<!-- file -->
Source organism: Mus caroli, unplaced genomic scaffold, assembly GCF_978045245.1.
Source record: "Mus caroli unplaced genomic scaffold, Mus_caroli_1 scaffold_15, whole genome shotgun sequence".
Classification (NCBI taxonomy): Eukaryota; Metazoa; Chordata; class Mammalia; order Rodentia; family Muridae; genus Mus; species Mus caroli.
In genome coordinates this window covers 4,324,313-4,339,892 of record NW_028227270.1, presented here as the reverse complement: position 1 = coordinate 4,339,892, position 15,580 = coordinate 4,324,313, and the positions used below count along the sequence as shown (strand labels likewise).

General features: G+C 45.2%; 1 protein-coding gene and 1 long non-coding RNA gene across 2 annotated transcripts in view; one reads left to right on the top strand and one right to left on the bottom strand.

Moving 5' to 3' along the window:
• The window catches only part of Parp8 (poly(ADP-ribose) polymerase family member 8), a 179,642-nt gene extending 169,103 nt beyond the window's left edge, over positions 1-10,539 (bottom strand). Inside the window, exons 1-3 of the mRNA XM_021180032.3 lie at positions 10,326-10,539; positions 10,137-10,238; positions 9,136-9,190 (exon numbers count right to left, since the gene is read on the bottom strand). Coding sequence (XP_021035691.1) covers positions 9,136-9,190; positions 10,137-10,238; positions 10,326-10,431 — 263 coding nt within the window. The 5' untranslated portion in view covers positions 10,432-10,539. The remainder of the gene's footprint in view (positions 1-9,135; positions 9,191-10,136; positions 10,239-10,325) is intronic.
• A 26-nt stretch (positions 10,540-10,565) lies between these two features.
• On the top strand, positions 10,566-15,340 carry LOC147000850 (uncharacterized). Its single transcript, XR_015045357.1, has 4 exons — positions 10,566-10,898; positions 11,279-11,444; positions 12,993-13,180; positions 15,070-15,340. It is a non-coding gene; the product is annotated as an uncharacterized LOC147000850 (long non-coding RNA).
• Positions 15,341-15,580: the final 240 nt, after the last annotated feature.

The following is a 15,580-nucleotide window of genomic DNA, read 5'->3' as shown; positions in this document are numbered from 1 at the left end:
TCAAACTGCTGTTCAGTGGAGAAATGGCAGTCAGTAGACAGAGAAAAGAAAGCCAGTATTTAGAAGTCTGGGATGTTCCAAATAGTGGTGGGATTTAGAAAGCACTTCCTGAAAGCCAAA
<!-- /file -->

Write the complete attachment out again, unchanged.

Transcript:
Source organism: Mus caroli, unplaced genomic scaffold, assembly GCF_978045245.1.
Source record: "Mus caroli unplaced genomic scaffold, Mus_caroli_1 scaffold_15, whole genome shotgun sequence".
Classification (NCBI taxonomy): Eukaryota; Metazoa; Chordata; class Mammalia; order Rodentia; family Muridae; genus Mus; species Mus caroli.
In genome coordinates this window covers 4,324,313-4,339,892 of record NW_028227270.1, presented here as the reverse complement: position 1 = coordinate 4,339,892, position 15,580 = coordinate 4,324,313, and the positions used below count along the sequence as shown (strand labels likewise).

General features: G+C 45.2%; 1 protein-coding gene and 1 long non-coding RNA gene across 2 annotated transcripts in view; one reads left to right on the top strand and one right to left on the bottom strand.

Moving 5' to 3' along the window:
• The window catches only part of Parp8 (poly(ADP-ribose) polymerase family member 8), a 179,642-nt gene extending 169,103 nt beyond the window's left edge, over positions 1-10,539 (bottom strand). Inside the window, exons 1-3 of the mRNA XM_021180032.3 lie at positions 10,326-10,539; positions 10,137-10,238; positions 9,136-9,190 (exon numbers count right to left, since the gene is read on the bottom strand). Coding sequence (XP_021035691.1) covers positions 9,136-9,190; positions 10,137-10,238; positions 10,326-10,431 — 263 coding nt within the window. The 5' untranslated portion in view covers positions 10,432-10,539. The remainder of the gene's footprint in view (positions 1-9,135; positions 9,191-10,136; positions 10,239-10,325) is intronic.
• A 26-nt stretch (positions 10,540-10,565) lies between these two features.
• On the top strand, positions 10,566-15,340 carry LOC147000850 (uncharacterized). Its single transcript, XR_015045357.1, has 4 exons — positions 10,566-10,898; positions 11,279-11,444; positions 12,993-13,180; positions 15,070-15,340. It is a non-coding gene; the product is annotated as an uncharacterized LOC147000850 (long non-coding RNA).
• Positions 15,341-15,580: the final 240 nt, after the last annotated feature.

The following is a 15,580-nucleotide window of genomic DNA, read 5'->3' as shown; positions in this document are numbered from 1 at the left end:
TCAAACTGCTGTTCAGTGGAGAAATGGCAGTCAGTAGACAGAGAAAAGAAAGCCAGTATTTAGAAGTCTGGGATGTTCCAAATAGTGGTGGGATTTAGAAAGCACTTCCTGAAAGCCAAA